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SMITH, Judge.
Attorney fees. Walton Superior Court. Before Judge Grant, pro hac vice.
This is the second appearance of this case in the appellate courts of Georgia. In Krieger v. Walton County Bd. of Commrs., 269 Ga. 678 (506 SE2d 366) (1998), the Supreme Court affirmed in part and reversed in part the trial court's ruling in favor of the board in the suit brought by John Krieger, Chairman of the Board of Commissioners of Walton County, against the Walton County Board of Commissioners and the six district commissioners. In that action, Krieger challenged a number of actions taken by the board, which Krieger characterized as attempts to strip him of the duties vested in his position. Id. at 679. The Superior Court of Walton County granted judgment in favor of the board as to all issues. Krieger appealed to the Supreme Court, which generally upheld the authority of the board to act as it did, concluding that "neither the constitution nor general laws prohibit[] the board from assuming authority over county personnel matters." Id. at 684. The Supreme Court held, however, that because local legislation governed two specific actions, the board could not assume the power to hire, supervise, and fire county employees without first amending the local legislation. Id.
After the Supreme Court's ruling, Krieger filed an application in the trial court for attorney fees and costs of litigation, claiming the Supreme Court had ruled in his favor. The trial court denied the application, and Krieger appeals, 1 raising six enumerations of error.
1. The record shows that when the suit was filed, the county attorney for Walton County declined to participate in the litigation, and the board voted to authorize the hiring of private defense counsel. A resolution was passed authorizing attorney fees and costs incurred in defending the suit to be paid by the board. In Krieger's first two enumerations of error, he maintains that the board lacked authority to employ outside counsel and pay attorney fees for defending this action.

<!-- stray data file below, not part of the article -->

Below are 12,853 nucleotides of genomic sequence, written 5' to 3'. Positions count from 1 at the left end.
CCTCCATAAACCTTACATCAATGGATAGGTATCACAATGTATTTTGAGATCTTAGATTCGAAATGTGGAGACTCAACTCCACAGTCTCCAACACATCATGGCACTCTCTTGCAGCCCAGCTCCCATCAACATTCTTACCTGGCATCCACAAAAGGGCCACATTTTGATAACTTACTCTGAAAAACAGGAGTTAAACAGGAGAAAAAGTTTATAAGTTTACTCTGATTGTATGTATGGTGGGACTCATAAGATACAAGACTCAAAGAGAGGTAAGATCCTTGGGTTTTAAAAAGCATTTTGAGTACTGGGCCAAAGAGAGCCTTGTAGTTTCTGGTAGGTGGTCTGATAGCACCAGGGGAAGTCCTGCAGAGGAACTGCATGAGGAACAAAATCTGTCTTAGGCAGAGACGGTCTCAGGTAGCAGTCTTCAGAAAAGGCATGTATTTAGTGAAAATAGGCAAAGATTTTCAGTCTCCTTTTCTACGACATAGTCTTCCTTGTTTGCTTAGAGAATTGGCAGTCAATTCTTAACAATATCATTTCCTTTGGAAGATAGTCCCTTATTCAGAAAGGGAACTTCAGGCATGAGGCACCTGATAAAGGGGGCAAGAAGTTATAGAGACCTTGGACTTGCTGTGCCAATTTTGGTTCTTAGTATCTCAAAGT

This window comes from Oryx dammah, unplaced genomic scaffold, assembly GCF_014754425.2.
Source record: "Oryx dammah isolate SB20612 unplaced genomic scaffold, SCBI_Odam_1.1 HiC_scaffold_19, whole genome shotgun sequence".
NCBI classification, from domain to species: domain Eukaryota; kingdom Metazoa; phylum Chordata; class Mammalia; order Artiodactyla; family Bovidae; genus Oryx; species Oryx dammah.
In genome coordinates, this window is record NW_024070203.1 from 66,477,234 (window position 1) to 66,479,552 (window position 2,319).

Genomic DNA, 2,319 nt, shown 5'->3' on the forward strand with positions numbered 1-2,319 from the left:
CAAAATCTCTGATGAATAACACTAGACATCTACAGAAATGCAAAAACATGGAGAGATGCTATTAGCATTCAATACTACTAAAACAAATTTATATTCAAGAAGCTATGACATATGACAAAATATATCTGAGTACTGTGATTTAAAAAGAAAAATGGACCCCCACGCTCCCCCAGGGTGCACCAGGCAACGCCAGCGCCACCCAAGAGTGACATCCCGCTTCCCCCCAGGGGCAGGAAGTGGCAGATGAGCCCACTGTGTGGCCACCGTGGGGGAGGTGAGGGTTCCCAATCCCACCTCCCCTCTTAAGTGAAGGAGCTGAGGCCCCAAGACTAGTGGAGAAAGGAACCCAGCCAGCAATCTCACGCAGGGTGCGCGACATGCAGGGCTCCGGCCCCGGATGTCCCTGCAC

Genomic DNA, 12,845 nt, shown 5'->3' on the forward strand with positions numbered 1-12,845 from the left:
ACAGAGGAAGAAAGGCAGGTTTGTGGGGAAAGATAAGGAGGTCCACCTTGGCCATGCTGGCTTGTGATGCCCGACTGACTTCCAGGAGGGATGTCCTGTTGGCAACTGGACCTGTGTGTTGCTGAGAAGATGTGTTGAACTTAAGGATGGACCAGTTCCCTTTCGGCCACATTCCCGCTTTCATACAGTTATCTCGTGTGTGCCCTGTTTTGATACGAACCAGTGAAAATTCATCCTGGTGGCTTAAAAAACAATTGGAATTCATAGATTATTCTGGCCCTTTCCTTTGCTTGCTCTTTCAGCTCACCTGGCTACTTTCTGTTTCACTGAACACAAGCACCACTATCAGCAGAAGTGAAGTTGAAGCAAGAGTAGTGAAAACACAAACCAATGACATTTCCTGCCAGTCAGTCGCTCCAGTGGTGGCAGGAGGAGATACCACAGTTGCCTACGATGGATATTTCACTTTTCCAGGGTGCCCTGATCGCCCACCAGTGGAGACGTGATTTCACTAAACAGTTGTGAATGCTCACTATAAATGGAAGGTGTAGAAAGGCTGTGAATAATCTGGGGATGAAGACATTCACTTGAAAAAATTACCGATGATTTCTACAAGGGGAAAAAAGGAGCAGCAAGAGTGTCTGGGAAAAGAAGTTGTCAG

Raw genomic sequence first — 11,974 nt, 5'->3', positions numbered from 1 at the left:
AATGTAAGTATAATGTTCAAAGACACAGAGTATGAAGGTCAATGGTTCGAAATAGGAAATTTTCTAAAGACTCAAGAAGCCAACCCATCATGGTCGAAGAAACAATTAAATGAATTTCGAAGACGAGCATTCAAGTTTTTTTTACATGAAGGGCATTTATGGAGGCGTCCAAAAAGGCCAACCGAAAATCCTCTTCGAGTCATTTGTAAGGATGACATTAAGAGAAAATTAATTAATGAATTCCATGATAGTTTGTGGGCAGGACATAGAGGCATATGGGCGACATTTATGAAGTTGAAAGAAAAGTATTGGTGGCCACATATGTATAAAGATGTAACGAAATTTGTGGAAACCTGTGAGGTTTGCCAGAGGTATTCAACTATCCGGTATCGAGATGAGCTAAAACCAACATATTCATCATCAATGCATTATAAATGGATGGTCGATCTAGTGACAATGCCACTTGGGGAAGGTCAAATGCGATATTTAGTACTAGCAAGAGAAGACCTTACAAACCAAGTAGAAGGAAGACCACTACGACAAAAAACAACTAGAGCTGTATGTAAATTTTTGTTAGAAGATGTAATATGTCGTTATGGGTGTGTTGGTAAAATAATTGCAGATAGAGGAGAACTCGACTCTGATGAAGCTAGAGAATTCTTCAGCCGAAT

An error of law has as its basis a specific ruling made by the trial court. In order for a Georgia appellate court to review a trial court ruling for legal error, a party must set forth in the enumeration of errors the allegedly erroneous ruling. OCGA 5-6-40. The appellate court is precluded from reviewing the propriety of a lower court's ruling if the ruling is not contained in the enumeration of errors. [Cits.]
Felix v. State, 271 Ga. 534, 539 (523 SE2d 1) (1999). In his notice of appeal, Krieger specifies that the order appealed from is the order entered on October 30, 1998, denying his application for attorney fees and costs. But that order recites expressly that the trial court has not approved the payment of any attorney fees or costs in this case. And it is clear that the trial court made no rulings regarding the authority of the board to employ outside counsel. Since the trial court did not rule on those matters, Krieger's first two enumerations present nothing for review.
2. Krieger next enumerates as error the trial court's denial of his request for attorney fees. Even if we agreed with Krieger's characterization of himself as the "prevailing party" in the underlying lawsuit, "[a]s a general rule, Georgia law does not provide for the award of attorney fees to the prevailing party unless authorized by statute or contract." (Citation and footnote omitted.) Indus. Distrib. Group v. Waite, 268 Ga. 115, 116 (1) (485 SE2d 792) (1997). Krieger's application for attorney fees includes no citation of authority for such an award. In its order, the trial court indicated that Krieger asked the court for attorney fees "pursuant to Guhl v. Williams, 237 Ga. 586 [(229 SE2d 382) (1976)]." But we agree with the trial court that Guhl has no application to the facts of this case. Guhl also involved a dispute about proposals diminishing the power of the commission chairman. But unlike this case, the chairman and the board of commissioners in Guhl "agreed to resolve their dispute in the courts, and the county attorney was authorized and instructed to institute an action for declaratory judgment to resolve the legal issue." Id. at 587.